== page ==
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Biological control for phytoparasitic nematodes

Biological control for phytoparasitic nematodes

Written by Groupe Roullier / published in Innovation

Phytoparasitic nematodes are microscopic roundworms found in agricultural soils. They affect root development and cause significant yield losses for crops such as potatoes, sugar beet, carrots and cereals. These pests reduce global agricultural production by about 11%, a loss of several million tonnes of crops each year. For environmental and health reasons, almost all of the most effective pest control measures for these parasites are gradually being withdrawn from the market, leaving farmers with very few solutions.

The aim of the BIODERA project is to develop methods to control these phytoparasitic nematodes. It provides an innovative approach to crop protection by combining fertilisers with biological control solutions, resulting in a simpler crop management process: reduced environmental and ecological footprint, fewer units of phytosanitary products, less machinery use and reduced energy consumption.

For this project, the CMI ROULLIER joined forces with the RD3PT/FN3PT (R&D organisation of the Comité Nord de la Pomme de terre), the ITB (French Sugar Beet Technical Institute) and the “Resistance and Adaptation” division of the IGEPP research unit at the INRA in Rennes, as well as the Glycobiology and Plant Extracellular Matrix Laboratory (GlycoMEV) at the University of Rouen.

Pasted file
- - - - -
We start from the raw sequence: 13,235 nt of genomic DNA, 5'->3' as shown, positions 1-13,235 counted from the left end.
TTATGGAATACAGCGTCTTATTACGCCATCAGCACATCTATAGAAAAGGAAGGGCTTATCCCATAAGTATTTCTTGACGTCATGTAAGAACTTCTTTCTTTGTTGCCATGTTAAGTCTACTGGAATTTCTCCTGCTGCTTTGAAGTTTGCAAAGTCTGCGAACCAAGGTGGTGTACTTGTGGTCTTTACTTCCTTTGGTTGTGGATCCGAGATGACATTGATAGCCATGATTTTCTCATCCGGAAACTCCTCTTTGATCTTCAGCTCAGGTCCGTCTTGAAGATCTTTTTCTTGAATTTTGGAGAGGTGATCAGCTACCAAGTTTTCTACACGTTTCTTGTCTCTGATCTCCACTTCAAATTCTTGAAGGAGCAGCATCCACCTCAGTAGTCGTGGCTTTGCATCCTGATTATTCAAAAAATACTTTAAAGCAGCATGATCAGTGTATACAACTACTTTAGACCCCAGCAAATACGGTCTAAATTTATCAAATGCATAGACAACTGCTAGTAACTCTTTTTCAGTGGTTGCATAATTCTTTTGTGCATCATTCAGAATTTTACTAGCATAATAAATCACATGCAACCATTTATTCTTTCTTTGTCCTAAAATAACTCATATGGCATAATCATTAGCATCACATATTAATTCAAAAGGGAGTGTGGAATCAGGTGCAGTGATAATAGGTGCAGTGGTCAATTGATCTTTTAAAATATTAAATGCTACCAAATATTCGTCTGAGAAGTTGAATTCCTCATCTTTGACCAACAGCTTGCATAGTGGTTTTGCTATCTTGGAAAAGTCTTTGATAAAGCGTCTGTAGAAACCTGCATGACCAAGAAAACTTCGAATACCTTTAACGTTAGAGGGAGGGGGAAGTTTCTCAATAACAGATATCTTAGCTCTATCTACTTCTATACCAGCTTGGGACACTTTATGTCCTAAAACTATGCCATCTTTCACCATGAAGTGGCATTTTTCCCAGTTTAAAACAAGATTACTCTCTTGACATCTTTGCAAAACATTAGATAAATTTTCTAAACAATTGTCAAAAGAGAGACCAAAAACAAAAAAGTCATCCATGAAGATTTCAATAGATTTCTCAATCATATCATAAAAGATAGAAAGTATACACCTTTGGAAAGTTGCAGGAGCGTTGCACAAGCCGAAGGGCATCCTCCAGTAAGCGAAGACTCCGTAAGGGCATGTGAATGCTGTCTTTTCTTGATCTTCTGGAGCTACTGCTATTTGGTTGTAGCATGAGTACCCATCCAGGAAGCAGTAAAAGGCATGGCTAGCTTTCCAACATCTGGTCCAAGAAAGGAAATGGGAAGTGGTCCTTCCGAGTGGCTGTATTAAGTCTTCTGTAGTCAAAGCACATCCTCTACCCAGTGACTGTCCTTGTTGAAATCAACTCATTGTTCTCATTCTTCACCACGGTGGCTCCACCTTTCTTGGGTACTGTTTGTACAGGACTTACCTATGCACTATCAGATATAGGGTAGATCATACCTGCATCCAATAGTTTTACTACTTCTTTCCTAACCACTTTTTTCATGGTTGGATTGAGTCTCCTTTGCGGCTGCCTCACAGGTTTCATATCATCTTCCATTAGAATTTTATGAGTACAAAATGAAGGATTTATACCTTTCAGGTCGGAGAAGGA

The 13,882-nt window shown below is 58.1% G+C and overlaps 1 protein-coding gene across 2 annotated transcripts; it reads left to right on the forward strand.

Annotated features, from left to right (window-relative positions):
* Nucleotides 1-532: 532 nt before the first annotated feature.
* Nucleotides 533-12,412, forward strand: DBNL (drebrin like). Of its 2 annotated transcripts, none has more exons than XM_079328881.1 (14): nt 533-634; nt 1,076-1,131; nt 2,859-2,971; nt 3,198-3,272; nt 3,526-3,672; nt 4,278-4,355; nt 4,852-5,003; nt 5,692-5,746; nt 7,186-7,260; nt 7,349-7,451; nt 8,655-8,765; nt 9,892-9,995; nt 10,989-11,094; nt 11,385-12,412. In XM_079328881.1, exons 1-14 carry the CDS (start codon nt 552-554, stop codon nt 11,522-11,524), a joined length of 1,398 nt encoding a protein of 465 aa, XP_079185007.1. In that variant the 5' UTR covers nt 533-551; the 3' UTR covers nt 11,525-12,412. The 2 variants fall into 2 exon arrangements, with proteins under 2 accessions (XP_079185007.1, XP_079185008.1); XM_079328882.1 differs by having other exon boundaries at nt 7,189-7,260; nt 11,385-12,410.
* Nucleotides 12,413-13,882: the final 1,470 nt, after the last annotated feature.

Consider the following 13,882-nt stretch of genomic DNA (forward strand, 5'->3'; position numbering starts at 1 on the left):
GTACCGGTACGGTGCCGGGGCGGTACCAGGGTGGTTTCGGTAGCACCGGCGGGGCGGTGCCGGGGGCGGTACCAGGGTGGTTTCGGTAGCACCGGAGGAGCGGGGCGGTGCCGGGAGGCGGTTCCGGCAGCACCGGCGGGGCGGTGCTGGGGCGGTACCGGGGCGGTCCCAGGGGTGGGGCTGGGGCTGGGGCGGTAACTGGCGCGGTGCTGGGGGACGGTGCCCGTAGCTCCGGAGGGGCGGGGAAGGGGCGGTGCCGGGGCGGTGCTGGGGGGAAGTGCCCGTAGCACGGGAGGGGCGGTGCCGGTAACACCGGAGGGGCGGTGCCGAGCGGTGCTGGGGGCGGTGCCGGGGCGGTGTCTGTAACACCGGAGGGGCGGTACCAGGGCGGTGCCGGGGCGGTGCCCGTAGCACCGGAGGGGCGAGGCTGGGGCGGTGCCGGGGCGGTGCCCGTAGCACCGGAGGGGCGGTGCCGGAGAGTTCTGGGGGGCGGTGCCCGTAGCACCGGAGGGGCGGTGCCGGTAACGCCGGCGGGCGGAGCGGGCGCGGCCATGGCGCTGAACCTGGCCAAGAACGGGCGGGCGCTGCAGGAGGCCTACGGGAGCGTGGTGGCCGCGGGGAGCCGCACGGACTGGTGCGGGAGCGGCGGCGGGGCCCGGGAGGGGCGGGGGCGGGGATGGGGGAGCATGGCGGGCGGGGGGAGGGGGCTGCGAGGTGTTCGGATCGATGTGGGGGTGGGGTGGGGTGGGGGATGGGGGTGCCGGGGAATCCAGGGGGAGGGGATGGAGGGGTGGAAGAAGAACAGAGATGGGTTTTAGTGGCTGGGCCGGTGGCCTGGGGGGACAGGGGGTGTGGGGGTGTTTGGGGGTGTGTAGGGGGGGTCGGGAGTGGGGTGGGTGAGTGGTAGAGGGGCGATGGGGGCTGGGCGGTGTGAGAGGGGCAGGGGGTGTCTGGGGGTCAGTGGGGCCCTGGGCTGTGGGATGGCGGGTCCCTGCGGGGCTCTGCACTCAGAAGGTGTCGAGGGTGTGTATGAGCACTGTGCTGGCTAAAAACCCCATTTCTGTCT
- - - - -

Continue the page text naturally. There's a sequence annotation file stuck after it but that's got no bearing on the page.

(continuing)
These bodies consider how different marine and terrestrial plant extracts inhibit the development of nematodes and their capacity to parasitise roots. In addition to studying the mechanisms of action involved in these interactions, experiments under controlled conditions and in the field will be carried out in order to determine the effectiveness of these bioactives. The provision of these new solutions as part of soil-enriching products or fertilisers will take into account the crop management processes specific to different sectors.

The BIODERA project has received €2,400,000 in funding (French Investments for the Future Programme) and is fully in line with the objectives of the national ECOPHYTO II plan, which aims for a 50% reduction in the use of pesticides by 2025. It officially started on 16th January 2017 and will last for four years.

On 30th January, midway through the project, we welcomed our various partners who were highly impressed by the strength of our resources and the promising results presented by Eric N’Guéma, the CMI’s Biological Control R&D manager in charge of this major project.